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BlazBlue: Central Fiction (PlayStation 4) artwork

BlazBlue: Central Fiction (PlayStation 4) review


"If your game's glossary has more than 470 terms in it, maybe your game's story is convoluted."


BlazBlue: Central Fiction is the fourth and final game in the current BlazBlue story, barring an enhanced Extend version that is supposedly not coming (we'll see how true that holds in a year or two). Appropriately, the game continues the series' tradition of iterating with sequels, rather than reinventing, and the result makes this feel like the most complete BlazBlue package yet.

BlazBlue: Central Fiction (PlayStation 4) image


This latest entry will feel familiar to series veterans. The varied and complex gameplay that fans have come to expect is back, along with a couple of new mechanics. First is Exceed Accel, a new type of special move that can be performed during Overdrive (a sort of “super” mode that returns from the previous game). By pressing all four attack buttons while Overdrive is active, each character can perform a brand new combo that deals a nice chunk of damage. This attack, which immediately ends Overdrive, can be powered up using Central Fiction's other big new mechanic: Active Flow. It activates when a player plays aggressively. While in Active Flow, the Burst gauge (the meter responsible for Overdrive) refills more quickly, and attacks deal more damage. These new systems are easy enough to understand on their own, though they add to an already complicated system of meters, context-specific statuses and commands, and unique character Drive abilities.

New characters are just as important as new mechanics for fighting game sequels, and Central Fiction doesn't slouch in that department, with five new playable characters, not counting the two DLC characters. All together, the Central Fiction roster checks in at an impressive 35 chracters with the DLC. My personal favourite newcomer is Hibiki Kohaku, who appeared as a non-player character in the story of BlazBlue: Chrono Phantasma. He's a quick and sneaky ninja character who gets in close for quick combos with his dual swords. Hibiki's Drive is Double Chase, which creates a clone of Hibiki that rushes forward. Each of his Drive moves can be altered to switch Hibiki with his clone. For example, standing still and pressing D will send the copy forward to attack while Hibiki stays in place. Pressing forward while pressing D will perform the same move, except it's Hibiki who will rush forward and his clone who will stay in place and disappear once the move is complete. The opponent can't tell which Hibiki is the real one until the move is complete.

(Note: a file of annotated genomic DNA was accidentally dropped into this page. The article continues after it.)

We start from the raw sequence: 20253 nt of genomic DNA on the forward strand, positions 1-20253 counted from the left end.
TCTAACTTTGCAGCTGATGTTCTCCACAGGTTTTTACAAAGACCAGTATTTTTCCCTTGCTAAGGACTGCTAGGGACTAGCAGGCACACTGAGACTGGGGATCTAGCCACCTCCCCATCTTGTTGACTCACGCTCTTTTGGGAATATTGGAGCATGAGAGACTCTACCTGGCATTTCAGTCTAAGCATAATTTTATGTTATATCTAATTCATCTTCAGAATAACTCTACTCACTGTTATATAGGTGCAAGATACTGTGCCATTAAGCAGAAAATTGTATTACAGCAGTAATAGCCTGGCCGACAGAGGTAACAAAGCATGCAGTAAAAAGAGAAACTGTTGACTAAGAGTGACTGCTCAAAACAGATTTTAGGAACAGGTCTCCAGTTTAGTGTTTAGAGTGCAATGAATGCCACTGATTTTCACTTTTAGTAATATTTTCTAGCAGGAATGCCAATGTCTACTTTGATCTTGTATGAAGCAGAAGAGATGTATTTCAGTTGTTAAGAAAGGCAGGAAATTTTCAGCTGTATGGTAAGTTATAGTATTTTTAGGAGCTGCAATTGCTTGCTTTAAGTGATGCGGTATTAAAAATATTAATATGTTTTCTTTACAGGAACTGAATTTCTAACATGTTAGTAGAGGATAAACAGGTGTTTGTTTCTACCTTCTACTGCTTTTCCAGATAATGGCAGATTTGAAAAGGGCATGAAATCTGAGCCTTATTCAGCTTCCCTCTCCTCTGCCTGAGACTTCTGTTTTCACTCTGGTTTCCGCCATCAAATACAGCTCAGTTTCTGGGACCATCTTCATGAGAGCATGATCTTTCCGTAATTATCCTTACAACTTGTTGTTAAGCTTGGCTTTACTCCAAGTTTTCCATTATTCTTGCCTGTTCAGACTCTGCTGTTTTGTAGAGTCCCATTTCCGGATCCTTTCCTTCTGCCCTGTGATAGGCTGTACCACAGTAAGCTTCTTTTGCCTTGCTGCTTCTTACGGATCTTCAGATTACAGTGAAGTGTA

BlazBlue: Central Fiction (PlayStation 4) image


The other non-boss newcomer is Naoto Kurogane, the protagonist of the BlazBlue: Bloodedge Experience light novels, whose design contains some clear references to series protagonist Ragna the Bloodedge. Naoto doesn't let the fact that he's from a different universe stop him from appearing in this latest BlazBlue game. Naoto is a mid- and short-range fighter whose Bloodedge Drive uses his own blood to create weapons. Each Bloodedge attack has a charged version with a longer reach that crushes the opponent's guard.

One of the more fun and complex new characters is Nine the Phantom, who appeared in a restrained form in the story modes of all previous BlazBlue games. Now she's free to wave her boobs wherever she pleases (seriously, they're front and centre in every scene). Strictly speaking, Nine doesn't have a Drive. Instead, she possesses two slots to stock spells, which she powers up with her light, medium, and hard attacks, each of which corresponds to wind, water, or fire. Combining up to three of these elements (including multiples of the same element) creates different spells with different strengths and effects. This gives Nine a huge pool of moves to draw from, and makes experimenting with her a ton of fun.

BlazBlue: Central Fiction (PlayStation 4) image


Izanami finally makes her first appearance as a playable character as well. She's a boss character who can freeze time. Her Drive activates her “magatama” (which is, of course, not actually a magatama, because this is BlazBlue and nothing is ever actually anything) to change up her move set. While it's active, she can fire it as a projectile, though it will take a few moments to return to her after it fires. She can't block while her magatama is active.

The final new playable character, who is unique to the console version of Central Fiction and is the only character who isn't unlocked from the start, is the powerful Susano'o. His drive, Takegami, works like the power up system from the classic arcade shoot-em-up, Gradius. As he lands regular attacks, a cursor moves along a line of eight locked icons, each of which corresponds to a move. When the Drive attack lands, it unlocks or powers up the move corresponding to the cursor's current placement. Certain specials can only be used once certain moves are unlocked, and they only stay unlocked until the end of the current round. One of Susano'o's specials allows him to chain together every move he has unlocked, one after the other. Under perfect conditions, this can take more than half of the enemy's life bar, though pulling that off is incredibly difficult.